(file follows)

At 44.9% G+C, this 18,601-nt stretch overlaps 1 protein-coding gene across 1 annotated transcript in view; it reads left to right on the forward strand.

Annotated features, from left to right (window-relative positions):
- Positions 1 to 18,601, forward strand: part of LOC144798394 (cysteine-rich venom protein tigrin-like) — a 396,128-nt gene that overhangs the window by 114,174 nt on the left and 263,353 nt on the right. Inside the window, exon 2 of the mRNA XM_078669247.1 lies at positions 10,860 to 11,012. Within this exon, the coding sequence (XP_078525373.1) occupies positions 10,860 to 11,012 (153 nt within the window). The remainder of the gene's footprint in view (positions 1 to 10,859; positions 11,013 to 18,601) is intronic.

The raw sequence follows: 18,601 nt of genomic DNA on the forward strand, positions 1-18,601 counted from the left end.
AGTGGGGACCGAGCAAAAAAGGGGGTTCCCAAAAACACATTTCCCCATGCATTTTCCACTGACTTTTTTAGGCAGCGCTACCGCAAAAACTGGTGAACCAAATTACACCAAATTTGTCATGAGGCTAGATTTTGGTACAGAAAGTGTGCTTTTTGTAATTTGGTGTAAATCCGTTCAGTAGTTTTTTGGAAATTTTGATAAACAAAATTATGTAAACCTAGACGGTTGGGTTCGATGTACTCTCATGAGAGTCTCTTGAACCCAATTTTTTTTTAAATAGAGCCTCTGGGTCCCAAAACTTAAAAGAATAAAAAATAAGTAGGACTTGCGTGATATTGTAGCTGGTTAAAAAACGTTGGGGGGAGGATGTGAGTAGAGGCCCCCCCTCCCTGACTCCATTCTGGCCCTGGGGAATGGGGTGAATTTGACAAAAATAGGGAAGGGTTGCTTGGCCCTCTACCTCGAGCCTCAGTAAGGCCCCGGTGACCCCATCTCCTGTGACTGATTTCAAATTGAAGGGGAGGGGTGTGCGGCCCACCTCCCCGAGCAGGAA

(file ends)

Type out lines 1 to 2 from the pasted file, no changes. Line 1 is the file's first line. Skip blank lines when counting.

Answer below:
At 44.9% G+C, this 18,601-nt stretch overlaps 1 protein-coding gene across 1 annotated transcript in view; it reads left to right on the forward strand.

Annotated features, from left to right (window-relative positions):